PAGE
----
Countering Heterosexism, Homophobia and Transphobia

By OBOS Sexual Orientation & Gender Identity Contributors | October 15, 2011
Last Revised on Apr 25, 2014

Is your school or workplace welcoming to LGBTQ people, or are sexual orientation and gender identity either completely ignored or joked about in demeaning ways? If you’ve come out, is your family supportive, or have family members made you feel unwanted unless you “change”?

Some cultures teach us to fear and hate homosexuality and gender variance in others and in ourselves. This hatred hurts everyone.

Heterosexism is the assumption — in individuals and in public policy — that heterosexuality is the only normal orientation. Despite increased acceptance of same-sex marriage in the United States, for example, many same-sex couples face daily discrimination. They are still prevented in some states from getting married, filing joint tax returns, and obtaining insurance coverage under a partner’s insurance plan. At schools, essential safer-sex educational materials, when offered, often omit same-sex relationships.

A woman whose partner transitioned from female to male reports her mother’s response to her new “heterosexual” status:

We are literally the same two people, but after my partner’s transition, my mom started sending him birthday cards and inviting him to family events. I thought she’d have a hard time with it, but she was like, “Woo-hoo! Now my daughter has a partner I can actually talk about with my friends!”

Homophobia is fear and hatred of people who are attracted to the same sex. It can be directed toward others or internalized. Transphobia, likewise, is fear and hatred of gender-variant people.

Violence, homelessness, police brutality, chronic underemployment, and poverty disproportionately affect transgender people. Those who don’t easily fit within the gender binary may find it difficult to attend school, hold jobs, or even go to public restrooms without fear of harassment, violence or even arrest.

It is difficult for trans people to access services such as rape crisis centers, emergency medical care, homeless shelters, group homes, and domestic violence shelters because these spaces are segregated by sex. Those who experience discrimination and harassment in the health-care system may avoid seeking medical care.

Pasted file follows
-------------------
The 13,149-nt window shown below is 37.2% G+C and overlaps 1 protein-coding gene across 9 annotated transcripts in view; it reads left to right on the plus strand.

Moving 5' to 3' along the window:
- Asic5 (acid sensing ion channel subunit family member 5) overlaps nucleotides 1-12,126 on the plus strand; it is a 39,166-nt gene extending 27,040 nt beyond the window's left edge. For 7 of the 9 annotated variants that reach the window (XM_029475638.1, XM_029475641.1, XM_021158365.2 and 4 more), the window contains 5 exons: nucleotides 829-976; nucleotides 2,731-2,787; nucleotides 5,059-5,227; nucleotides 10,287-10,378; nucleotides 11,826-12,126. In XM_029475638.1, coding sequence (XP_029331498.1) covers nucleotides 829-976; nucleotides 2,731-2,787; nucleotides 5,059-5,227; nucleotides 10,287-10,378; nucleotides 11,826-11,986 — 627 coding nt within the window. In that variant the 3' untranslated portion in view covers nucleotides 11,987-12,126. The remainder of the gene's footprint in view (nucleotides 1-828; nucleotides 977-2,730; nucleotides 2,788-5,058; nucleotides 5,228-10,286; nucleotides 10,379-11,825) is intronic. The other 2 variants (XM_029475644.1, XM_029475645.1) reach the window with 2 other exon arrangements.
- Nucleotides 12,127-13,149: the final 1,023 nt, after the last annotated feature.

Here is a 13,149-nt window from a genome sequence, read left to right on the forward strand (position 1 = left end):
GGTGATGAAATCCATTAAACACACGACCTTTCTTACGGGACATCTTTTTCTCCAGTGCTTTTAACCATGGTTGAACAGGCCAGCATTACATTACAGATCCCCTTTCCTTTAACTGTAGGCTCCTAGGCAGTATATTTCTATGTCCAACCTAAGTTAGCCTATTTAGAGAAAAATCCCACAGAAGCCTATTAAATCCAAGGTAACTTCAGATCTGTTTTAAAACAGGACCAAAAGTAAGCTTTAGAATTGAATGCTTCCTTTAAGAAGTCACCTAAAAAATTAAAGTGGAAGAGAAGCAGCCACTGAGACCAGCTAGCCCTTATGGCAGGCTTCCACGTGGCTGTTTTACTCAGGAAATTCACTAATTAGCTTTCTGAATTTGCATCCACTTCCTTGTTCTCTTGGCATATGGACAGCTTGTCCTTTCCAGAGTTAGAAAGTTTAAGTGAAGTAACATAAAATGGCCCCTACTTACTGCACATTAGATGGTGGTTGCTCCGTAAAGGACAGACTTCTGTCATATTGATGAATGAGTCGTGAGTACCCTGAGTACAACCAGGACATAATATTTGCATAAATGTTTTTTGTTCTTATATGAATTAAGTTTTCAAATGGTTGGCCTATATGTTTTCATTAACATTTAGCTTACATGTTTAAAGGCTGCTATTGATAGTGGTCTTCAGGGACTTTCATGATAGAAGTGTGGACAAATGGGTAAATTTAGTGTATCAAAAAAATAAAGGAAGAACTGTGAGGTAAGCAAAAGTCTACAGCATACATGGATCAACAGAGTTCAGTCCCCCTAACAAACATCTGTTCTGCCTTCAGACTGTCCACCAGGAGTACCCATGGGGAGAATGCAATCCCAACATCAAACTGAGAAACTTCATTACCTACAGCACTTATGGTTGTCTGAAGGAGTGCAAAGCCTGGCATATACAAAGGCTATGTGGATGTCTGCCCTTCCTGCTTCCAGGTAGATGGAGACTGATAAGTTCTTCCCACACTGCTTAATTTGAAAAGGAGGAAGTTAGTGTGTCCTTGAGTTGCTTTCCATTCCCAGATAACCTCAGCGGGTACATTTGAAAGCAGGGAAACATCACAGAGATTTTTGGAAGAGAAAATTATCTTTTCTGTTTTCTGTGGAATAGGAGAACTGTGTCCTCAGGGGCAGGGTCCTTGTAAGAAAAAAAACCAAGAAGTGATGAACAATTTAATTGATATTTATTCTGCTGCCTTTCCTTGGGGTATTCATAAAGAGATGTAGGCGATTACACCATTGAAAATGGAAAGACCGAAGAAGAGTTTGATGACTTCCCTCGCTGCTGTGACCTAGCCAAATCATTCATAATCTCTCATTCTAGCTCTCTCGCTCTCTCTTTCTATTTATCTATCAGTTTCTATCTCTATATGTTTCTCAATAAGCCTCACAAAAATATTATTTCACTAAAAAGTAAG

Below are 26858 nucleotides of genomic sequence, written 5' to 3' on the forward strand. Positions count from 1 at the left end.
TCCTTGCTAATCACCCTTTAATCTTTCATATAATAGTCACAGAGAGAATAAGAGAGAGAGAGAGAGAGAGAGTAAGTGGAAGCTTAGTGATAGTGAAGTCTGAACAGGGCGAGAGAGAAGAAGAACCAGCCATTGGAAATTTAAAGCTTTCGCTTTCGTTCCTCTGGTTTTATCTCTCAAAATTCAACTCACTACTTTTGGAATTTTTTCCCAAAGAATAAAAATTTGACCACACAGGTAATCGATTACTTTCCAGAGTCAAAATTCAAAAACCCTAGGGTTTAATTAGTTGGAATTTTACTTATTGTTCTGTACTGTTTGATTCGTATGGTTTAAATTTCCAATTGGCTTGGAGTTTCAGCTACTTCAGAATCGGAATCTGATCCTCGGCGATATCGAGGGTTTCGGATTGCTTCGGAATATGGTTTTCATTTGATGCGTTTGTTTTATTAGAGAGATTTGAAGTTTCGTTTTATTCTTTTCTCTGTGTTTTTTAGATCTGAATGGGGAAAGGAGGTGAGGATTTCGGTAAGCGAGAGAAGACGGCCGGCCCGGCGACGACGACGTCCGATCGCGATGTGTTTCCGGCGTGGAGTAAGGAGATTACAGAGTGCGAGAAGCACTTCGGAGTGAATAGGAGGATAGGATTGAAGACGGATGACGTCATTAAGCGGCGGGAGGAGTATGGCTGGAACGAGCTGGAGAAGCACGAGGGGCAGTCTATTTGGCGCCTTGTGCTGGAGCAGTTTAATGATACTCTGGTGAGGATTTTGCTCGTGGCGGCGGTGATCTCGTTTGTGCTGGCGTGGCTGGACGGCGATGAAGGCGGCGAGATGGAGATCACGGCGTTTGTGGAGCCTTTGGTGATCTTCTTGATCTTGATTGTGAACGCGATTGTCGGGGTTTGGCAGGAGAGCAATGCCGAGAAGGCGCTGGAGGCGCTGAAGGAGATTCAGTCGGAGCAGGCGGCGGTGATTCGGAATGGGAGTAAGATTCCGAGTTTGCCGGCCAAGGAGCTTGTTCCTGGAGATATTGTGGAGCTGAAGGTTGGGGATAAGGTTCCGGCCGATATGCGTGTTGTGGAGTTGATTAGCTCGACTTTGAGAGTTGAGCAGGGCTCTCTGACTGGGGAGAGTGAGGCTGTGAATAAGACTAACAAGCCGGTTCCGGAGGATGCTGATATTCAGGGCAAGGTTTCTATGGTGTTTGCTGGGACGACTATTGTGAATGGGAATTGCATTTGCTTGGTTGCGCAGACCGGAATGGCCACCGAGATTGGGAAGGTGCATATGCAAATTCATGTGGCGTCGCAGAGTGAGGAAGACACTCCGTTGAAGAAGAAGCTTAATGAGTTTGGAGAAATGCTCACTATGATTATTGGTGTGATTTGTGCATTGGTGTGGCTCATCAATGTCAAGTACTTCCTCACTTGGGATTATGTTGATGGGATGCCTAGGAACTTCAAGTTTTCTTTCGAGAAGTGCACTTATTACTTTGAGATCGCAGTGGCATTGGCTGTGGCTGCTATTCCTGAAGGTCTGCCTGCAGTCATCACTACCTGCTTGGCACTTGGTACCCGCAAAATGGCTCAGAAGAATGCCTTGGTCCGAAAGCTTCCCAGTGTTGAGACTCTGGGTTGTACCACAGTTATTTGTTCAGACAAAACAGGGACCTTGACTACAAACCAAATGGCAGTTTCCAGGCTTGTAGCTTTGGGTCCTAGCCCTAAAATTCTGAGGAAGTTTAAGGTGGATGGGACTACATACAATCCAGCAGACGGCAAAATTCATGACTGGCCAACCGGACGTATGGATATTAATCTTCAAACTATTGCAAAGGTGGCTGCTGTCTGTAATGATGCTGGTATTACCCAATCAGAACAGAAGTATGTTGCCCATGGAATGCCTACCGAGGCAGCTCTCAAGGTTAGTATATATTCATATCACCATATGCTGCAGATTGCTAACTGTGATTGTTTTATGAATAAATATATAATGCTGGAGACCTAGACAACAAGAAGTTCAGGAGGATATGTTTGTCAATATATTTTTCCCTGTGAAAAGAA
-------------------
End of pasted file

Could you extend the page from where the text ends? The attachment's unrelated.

Trans people of color and low-income trans people also are affected by racism and class discrimination that exacerbate the difficulties faced by trans people in general. Transgender and transsexual people also sometimes face discrimination within the queer community.

In many places in the United States and around the world, activists are challenging homophobia and transphobia, and achieving positive change. The Think Before You Speak campaign raises awareness of the prevalence and consequences of anti-LGBT bias and behavior in America’s schools. One goal is to get kids to think twice before saying, “That’s so gay.”

The Policy Institute of the National Gay and Lesbian Task Force works to advance equality for LGBT people and trains young leaders for the future. The National Black Justice Coalition works to eradicate racism and homophobia and advocates for the unique challenges and needs of LGBT African Americans.

In schools and colleges, in workplaces, in religious organizations, and in the military, LGBTQ people and their allies are mobilizing for justice while committing the radical act of simply loving each other.

Below are additional resources that provide information and support to LGBTQ people.


If I could take all my parts with me when I go somewhere, and not have to say to one of them, “No, you stay home tonight, you won’t be welcome, because I’m going to an all-white party where I can be gay, but not Black.’ Or “I’m going to a Black poetry reading, and half of the poets are antihomosexual,” or thousands of situations where something of what I am cannot come with me. The day all the different parts of me can come along, we would have what I would call a revolution.”
– Pat Parker, “Movement in Black